All eyes on Taysom

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BYU football fans drool over the possibility of two more years with him at the helm. Journalists ask him how it feels to be a Heisman hopeful. Girls on campus want to know if he’s single.

But Taysom Hill takes all the admiration with a grain of salt.

Taysom Hill jumps with the ball in attempt to leap over two Boise State defenders.
Taysom Hill jumps with the ball in attempt to leap over two Boise State defenders.

“If I based how I felt or how I played on the fans or the media, it would be a constant roller coaster,” said the sophomore quarterback, a native of Pocatello, Idaho.

And it’s fitting. Six weeks ago, the Cougars were 1-2 and on the heels of their fourth straight loss to Utah. Hill completed just 18 of 48 passes and threw an interception in the contest. Ute fans mocked the performance. Cougar fans called for the backup. Reporters bombarded Hill with questions about his passing.

So it’s no wonder Hill is a little apprehensive about recent praise.

“That can change just as quickly as it changed before,” Hill said. “I just try to control the things I can control.”

Over the last month and a half, Hill’s offensive control has been stellar. Since its loss to Utah, BYU is averaging 38 points per game, and Hill has thrown 11 touchdown passes and run for four more. After just 10 full games as BYU’s quarterback, he’s already the best rushing quarterback the school has ever seen.

“The dude is built like a horse,” said Ross Apo, a junior wide receiver. “He works very hard.”

Perhaps no one is a bigger advocate for Hill than head coach Bronco Mendenhall.

“He’s one of the most explosive players I’ve ever coached,” Mendenhall said.

Mendenhall stood behind Hill after criticism and doubt were directed toward the quarterback’s early struggles this season.

“If anyone thinks (criticism of Hill) will have any influence, it’s not happening,” Mendenhall said after BYU’s win against Middle Tennessee on Sept. 28. “I think he’s exceptional, not just OK.”

Hill is uncommonly gritty for a quarterback. He has no qualms about leading and directing more experienced players on the team. He finishes runs, bowling over defenders and diving toward the first down marker. If there’s any issue Mendenhall has with his field general, it’s Hill’s aversion to avoiding hits.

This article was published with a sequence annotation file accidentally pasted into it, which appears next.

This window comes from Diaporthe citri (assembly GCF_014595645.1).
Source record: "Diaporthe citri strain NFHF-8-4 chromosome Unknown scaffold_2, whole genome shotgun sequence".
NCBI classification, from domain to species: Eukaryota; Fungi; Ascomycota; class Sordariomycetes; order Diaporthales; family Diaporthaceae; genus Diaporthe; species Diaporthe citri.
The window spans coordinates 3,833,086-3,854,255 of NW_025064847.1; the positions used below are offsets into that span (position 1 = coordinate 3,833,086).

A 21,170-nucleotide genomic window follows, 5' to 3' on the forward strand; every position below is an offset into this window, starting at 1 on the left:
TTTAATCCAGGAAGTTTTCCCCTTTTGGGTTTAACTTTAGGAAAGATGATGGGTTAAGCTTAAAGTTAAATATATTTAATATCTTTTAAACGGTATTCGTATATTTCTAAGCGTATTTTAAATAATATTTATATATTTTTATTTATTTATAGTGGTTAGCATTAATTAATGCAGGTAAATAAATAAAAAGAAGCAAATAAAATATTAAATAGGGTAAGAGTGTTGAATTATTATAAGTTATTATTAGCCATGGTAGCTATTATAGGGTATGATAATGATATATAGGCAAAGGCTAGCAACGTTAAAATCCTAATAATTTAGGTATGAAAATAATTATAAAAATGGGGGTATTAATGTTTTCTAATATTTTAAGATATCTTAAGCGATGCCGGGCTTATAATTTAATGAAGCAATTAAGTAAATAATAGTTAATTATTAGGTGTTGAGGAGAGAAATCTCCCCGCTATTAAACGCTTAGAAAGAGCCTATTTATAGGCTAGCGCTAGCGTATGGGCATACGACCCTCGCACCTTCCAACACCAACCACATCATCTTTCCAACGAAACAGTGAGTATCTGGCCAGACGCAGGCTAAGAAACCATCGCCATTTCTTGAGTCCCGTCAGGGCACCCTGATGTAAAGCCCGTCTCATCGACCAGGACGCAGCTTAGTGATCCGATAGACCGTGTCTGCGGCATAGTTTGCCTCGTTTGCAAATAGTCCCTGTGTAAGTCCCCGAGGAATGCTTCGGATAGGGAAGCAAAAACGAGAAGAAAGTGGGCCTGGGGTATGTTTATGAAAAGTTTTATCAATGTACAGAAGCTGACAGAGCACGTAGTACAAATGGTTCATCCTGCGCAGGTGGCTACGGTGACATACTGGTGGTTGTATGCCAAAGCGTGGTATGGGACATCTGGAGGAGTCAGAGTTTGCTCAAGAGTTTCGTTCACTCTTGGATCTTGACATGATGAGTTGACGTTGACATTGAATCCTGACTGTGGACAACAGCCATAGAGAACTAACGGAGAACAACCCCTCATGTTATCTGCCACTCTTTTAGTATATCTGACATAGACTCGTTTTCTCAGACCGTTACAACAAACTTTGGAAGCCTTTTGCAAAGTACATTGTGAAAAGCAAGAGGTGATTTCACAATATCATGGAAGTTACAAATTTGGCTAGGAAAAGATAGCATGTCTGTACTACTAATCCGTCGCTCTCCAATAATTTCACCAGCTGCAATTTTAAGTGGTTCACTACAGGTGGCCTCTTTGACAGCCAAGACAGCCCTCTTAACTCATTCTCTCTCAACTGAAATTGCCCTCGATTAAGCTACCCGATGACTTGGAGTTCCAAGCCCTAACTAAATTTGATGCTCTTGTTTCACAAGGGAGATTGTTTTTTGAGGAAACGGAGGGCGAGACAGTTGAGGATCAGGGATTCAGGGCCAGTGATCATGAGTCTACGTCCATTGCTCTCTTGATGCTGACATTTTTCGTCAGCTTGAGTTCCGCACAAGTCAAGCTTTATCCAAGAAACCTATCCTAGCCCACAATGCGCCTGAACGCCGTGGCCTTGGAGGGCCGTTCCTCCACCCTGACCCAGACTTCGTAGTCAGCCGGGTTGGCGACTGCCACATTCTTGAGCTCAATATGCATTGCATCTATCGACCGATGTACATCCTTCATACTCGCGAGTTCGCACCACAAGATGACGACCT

“I’m on the sideline telling him to slide,” Mendenhall said. “And he’s running over guys.”

Given his confidence and aggressiveness on the field, Hill reacts modestly to recognition.

“I realize I couldn’t do anything without the guys around me,” Hill said.

Although expectations and projections for the BYU football team rest squarely on Hill’s shoulders, he originally committed to play at Stanford. But while Hill was on his mission in Sydney, Australia, the Stanford coaching staff forced him into a tough decision.

“Stanford wanted me to come home four or five months early from my mission,” Hill said. “And I didn’t want to do that.”

BYU had also shown interest in Hill, and midway through his mission, he decided to be a Cougar.

“I found out that BYU was where I needed to be,” he said. “And that has been confirmed ever since I got here.”

Taysom Hill scans over his options in the pocket against Boise State. Photo by Samantha Paskins.
Taysom Hill scans over his options in the pocket against Boise State. Photo by Samantha Paskins.

And it’s been so far, so good for Hill. This year’s turnaround has been monumental, and the sky’s the limit for BYU’s signal caller.

Despite what he’s already accomplished, fans still think he’s raw. Maybe he will go down as one of the BYU greats, with his jersey alongside Robbie Bosco’s, Steve Young’s, Ty Detmer’s or Jim McMahon’s.

For now, the 23-year-old dodges questions about playing in the pros or his legacy at BYU and focuses on diving toward one first down marker at a time:  “I just worry about becoming my best self.”

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